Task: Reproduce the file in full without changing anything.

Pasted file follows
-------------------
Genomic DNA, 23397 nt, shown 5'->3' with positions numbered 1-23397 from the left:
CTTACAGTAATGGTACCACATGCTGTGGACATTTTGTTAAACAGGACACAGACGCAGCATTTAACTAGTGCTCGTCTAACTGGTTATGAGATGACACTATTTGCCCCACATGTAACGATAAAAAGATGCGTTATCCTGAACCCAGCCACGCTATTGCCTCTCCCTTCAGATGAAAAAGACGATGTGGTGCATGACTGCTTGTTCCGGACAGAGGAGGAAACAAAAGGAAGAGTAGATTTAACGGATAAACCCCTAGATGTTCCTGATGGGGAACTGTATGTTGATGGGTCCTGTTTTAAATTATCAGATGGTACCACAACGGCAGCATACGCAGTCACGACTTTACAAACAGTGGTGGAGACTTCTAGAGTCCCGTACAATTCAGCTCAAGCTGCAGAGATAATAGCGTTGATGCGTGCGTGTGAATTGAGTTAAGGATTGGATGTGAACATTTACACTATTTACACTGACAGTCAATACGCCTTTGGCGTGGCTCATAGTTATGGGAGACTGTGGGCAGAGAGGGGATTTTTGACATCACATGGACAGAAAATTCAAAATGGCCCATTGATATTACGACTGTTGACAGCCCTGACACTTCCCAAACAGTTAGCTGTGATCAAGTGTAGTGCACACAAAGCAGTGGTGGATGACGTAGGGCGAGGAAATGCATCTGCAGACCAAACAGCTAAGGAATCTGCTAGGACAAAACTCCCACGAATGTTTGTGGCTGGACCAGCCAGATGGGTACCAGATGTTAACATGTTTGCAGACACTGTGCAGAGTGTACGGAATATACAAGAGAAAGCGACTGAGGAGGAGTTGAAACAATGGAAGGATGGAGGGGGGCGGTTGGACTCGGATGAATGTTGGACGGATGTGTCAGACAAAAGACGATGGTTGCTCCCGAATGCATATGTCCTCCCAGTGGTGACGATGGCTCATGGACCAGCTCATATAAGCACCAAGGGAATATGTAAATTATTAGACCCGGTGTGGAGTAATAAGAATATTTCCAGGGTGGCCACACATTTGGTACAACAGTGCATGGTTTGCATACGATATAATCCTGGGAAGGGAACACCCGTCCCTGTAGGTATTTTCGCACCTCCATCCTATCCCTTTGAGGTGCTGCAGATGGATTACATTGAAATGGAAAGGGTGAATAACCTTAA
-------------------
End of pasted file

Genomic DNA, 23397 nt, shown 5'->3' with positions numbered 1-23397 from the left:
CTTACAGTAATGGTACCACATGCTGTGGACATTTTGTTAAACAGGACACAGACGCAGCATTTAACTAGTGCTCGTCTAACTGGTTATGAGATGACACTATTTGCCCCACATGTAACGATAAAAAGATGCGTTATCCTGAACCCAGCCACGCTATTGCCTCTCCCTTCAGATGAAAAAGACGATGTGGTGCATGACTGCTTGTTCCGGACAGAGGAGGAAACAAAAGGAAGAGTAGATTTAACGGATAAACCCCTAGATGTTCCTGATGGGGAACTGTATGTTGATGGGTCCTGTTTTAAATTATCAGATGGTACCACAACGGCAGCATACGCAGTCACGACTTTACAAACAGTGGTGGAGACTTCTAGAGTCCCGTACAATTCAGCTCAAGCTGCAGAGATAATAGCGTTGATGCGTGCGTGTGAATTGAGTTAAGGATTGGATGTGAACATTTACACTATTTACACTGACAGTCAATACGCCTTTGGCGTGGCTCATAGTTATGGGAGACTGTGGGCAGAGAGGGGATTTTTGACATCACATGGACAGAAAATTCAAAATGGCCCATTGATATTACGACTGTTGACAGCCCTGACACTTCCCAAACAGTTAGCTGTGATCAAGTGTAGTGCACACAAAGCAGTGGTGGATGACGTAGGGCGAGGAAATGCATCTGCAGACCAAACAGCTAAGGAATCTGCTAGGACAAAACTCCCACGAATGTTTGTGGCTGGACCAGCCAGATGGGTACCAGATGTTAACATGTTTGCAGACACTGTGCAGAGTGTACGGAATATACAAGAGAAAGCGACTGAGGAGGAGTTGAAACAATGGAAGGATGGAGGGGGGCGGTTGGACTCGGATGAATGTTGGACGGATGTGTCAGACAAAAGACGATGGTTGCTCCCGAATGCATATGTCCTCCCAGTGGTGACGATGGCTCATGGACCAGCTCATATAAGCACCAAGGGAATATGTAAATTATTAGACCCGGTGTGGAGTAATAAGAATATTTCCAGGGTGGCCACACATTTGGTACAACAGTGCATGGTTTGCATACGATATAATCCTGGGAAGGGAACACCCGTCCCTGTAGGTATTTTCGCACCTCCATCCTATCCCTTTGAGGTGCTGCAGATGGATTACATTGAAATGGAAAGGGTGAATAACCTTAA